Antonio Martinez, who is accused of masterminding a failed jihadist plot to bomb a Catonsville military center, pleaded not guilty Friday to a two-count indictment charging him with the attempted murder of federal employees and the attempted use of a "weapon of mass destruction."
The 21-year-old Baltimore man, who has been in custody since his arrest a month ago, could receive life in prison if convicted on both counts, as well as a fine of up to $500,000.
Martinez, who prefers to be known as Muhammad Hussain, confessed to plotting the attack after it was foiled Dec. 8 by investigators posing as accomplices, prosecutor Christine Manuelian said in court last month. Postings to his Facebook account suggest he had adopted a radical form of Islam that views the United States as an enemy.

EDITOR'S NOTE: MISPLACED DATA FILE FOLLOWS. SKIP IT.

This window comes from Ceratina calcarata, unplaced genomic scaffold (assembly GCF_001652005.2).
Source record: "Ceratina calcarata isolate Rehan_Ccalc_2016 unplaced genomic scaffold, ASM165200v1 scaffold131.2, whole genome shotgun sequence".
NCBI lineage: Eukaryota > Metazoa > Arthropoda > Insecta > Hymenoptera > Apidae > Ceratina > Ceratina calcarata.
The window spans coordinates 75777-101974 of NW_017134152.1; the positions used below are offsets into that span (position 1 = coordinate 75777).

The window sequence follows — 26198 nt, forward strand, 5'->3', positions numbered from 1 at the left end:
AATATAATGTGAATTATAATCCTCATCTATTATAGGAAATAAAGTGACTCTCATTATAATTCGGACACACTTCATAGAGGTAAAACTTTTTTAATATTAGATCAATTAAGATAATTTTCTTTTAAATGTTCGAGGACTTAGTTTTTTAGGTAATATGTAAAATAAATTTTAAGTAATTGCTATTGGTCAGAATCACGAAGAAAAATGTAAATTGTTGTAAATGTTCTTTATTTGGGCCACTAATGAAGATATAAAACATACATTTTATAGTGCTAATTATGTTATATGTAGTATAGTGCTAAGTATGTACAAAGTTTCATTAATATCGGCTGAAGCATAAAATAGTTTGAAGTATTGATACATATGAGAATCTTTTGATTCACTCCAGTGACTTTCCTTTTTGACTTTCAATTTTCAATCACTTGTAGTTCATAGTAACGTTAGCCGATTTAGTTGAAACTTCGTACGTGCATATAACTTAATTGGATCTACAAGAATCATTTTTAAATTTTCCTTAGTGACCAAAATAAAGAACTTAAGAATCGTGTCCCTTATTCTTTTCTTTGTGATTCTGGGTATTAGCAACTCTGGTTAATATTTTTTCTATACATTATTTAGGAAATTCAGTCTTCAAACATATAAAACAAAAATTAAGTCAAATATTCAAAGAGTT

However, Martinez's attorney, Deputy U.S. Public Defender Joseph A. Balter, has said federal agents "induced" his client to participate in the attack, in part by supplying the phony vehicle bomb to Martinez during their undercover investigation.
Martinez appeared in Baltimore U.S. District Court wearing a maroon, jail-issued jumpsuit and a small smile. He scanned the courtroom audience twice, seeming to look for supporters, but no one appeared to be there on his behalf.Copyright © 2015, CT Now